Ah, good ol’ yellow fingers (and bench top and the knife you use) turmeric.
Turmeric certainly is a beloved herb from the herbalists of old and complementary practitioners of today.
The ancient healers and medicine people strongly regarded the benefits of turmeric, and in Ayurvedic medicine (ancient Indian) there is a 5000 year documented history of using this plant.
Most of us who’ve heard about turmeric know it as having quite strong anti-inflammatory properties and a great herb to be used for conditions like arthritis to help lessen the pain and swelling, but are there any other uses?
We'll let you know now.
So, will it help?
Interestingly enough, turmeric can be quite useful for the immune system and your immune response.
We mentioned that it is a strong anti-inflammatory and believe it or not, this is one way it helps the immune system.
Though known by medical practitioners and not so much by the general public, the immune system and inflammation are strongly interrelated.
In fact, inflammation is controlled by the immune system and is one of the ways we fight off microbes like bacteria and viruses that we don’t want to be there.
Unfortunately, when inflammation gets out of hand like in people with arthritis or chronic fatigue syndrome, our immune system is using a lot of its resources to deal with the inflammation.
This means it has less overall resources for defending against pathogenic bacteria.
A fact that is not so well known is that turmeric has research indicating to be effective in helping our body handle many types of bacteria and viruses.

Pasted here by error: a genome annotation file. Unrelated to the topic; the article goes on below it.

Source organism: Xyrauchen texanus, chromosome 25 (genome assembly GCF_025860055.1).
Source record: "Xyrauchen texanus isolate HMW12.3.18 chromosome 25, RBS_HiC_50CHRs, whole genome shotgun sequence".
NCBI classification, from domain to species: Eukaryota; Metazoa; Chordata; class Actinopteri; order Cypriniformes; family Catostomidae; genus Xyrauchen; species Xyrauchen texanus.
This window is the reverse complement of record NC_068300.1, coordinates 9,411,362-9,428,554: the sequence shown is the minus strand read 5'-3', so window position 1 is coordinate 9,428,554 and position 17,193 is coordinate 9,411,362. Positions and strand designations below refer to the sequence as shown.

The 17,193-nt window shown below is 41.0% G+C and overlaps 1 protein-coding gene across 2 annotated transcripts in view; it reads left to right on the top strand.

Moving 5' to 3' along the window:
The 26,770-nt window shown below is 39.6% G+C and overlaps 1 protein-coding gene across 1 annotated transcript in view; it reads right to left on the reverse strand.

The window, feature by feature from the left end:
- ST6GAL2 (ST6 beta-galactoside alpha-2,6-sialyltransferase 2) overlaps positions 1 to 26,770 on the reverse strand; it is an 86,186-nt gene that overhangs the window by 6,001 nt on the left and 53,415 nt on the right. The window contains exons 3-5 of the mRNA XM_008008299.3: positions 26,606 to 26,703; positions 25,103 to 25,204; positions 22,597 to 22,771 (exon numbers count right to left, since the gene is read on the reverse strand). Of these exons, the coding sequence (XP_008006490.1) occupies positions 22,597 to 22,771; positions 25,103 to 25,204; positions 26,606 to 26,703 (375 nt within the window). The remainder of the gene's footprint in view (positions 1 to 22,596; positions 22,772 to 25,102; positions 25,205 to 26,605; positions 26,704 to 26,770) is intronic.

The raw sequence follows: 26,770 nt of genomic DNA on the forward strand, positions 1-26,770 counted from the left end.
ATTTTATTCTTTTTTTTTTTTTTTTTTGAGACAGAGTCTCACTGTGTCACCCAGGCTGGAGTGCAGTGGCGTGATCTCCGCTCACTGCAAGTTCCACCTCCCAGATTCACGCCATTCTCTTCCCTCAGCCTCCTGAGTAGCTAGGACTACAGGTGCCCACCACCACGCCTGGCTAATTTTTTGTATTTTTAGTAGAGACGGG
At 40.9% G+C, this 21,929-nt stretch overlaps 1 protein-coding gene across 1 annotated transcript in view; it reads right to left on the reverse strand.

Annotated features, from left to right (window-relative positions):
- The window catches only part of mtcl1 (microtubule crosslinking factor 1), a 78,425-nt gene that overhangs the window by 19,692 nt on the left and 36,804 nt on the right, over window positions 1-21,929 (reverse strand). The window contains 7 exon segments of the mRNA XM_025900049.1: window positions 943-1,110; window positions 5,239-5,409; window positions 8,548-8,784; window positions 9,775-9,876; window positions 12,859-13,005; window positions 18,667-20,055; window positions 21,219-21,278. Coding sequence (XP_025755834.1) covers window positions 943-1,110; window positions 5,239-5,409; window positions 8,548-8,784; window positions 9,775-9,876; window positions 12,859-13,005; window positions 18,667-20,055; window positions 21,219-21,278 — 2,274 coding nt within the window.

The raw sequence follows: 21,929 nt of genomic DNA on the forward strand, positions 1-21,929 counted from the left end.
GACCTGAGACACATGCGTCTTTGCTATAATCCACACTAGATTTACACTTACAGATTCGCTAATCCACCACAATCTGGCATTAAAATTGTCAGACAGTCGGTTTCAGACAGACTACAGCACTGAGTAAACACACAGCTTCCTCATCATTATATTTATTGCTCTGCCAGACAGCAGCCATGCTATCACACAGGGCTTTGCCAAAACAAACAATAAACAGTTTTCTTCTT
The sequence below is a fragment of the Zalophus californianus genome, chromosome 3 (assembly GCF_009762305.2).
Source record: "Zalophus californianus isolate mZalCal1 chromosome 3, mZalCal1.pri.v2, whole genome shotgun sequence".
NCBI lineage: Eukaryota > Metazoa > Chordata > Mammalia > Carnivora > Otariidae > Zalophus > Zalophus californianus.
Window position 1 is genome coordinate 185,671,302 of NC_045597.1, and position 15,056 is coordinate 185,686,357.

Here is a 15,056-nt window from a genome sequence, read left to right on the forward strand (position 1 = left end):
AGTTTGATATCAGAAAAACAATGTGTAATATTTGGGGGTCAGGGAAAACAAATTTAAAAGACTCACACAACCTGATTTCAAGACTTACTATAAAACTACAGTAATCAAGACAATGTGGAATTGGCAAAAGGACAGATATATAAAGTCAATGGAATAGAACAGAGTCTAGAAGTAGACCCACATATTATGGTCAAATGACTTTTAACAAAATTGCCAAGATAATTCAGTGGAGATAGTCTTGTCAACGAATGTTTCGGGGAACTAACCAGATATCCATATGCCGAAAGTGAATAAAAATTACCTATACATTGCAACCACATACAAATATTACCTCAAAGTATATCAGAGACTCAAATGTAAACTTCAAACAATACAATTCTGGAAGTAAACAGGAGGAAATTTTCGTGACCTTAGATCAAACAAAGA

These include staphylococcus, klebseilla, streptococcus, salmonella, herpes viruses and influenza to name just a few.
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A healthy gut is a healthy immune system
Our gut can have a huge impact on our overall immune function.
It makes sense that anything that improves the gut will also improve the immune system then.
Turmeric contains a compound curcumin, It's thought to be its main active ingredient responsible for a great deal of its potential beneficial effects.
And on top of being a powerful anti-inflammatory, curcumin is a polyphenol that has a beneficial effect on gut bacteria.
Stress can be helpful or it can be harmful for you.
It can all depend on the type of stress we’re under and how long we’re subjected to it.
Many of us know that the effects of chronic stress don’t do us any favours in regards to overall health.
So stress has the potential to lead to muscle loss, fat gain, trouble sleeping and an even having an elevated heart rate.
What doesn't often get spoken about is how terrible stress is for people's immune system.
This is because historically, stress meant that our ancestors were running from something that had the potential to seriously harm them.
In this case, there wasn’t much use devoting any energy and resources towards the immune system until we got away from the major threat in front of us.
Thankfully, turmeric is a great way to reduce stress on the body as it helps to lower levels of our stress hormone cortisol, making it a great part of an immune helping stack.
Looking to get even more from your turmeric?
The ancient Ayurvedic practitioners used to give turmeric combined with black pepper and/or a healthy source of fat.
Thankfully, turmeric isn’t just relegated to curries these days and you can add it to many different foods and meals if you want to.
The turmeric powder is available to buy in most supermarkets or health food stores, then you just need to hunt for recipes that include it.
Or how about trying out the latest trend of turmeric lattes?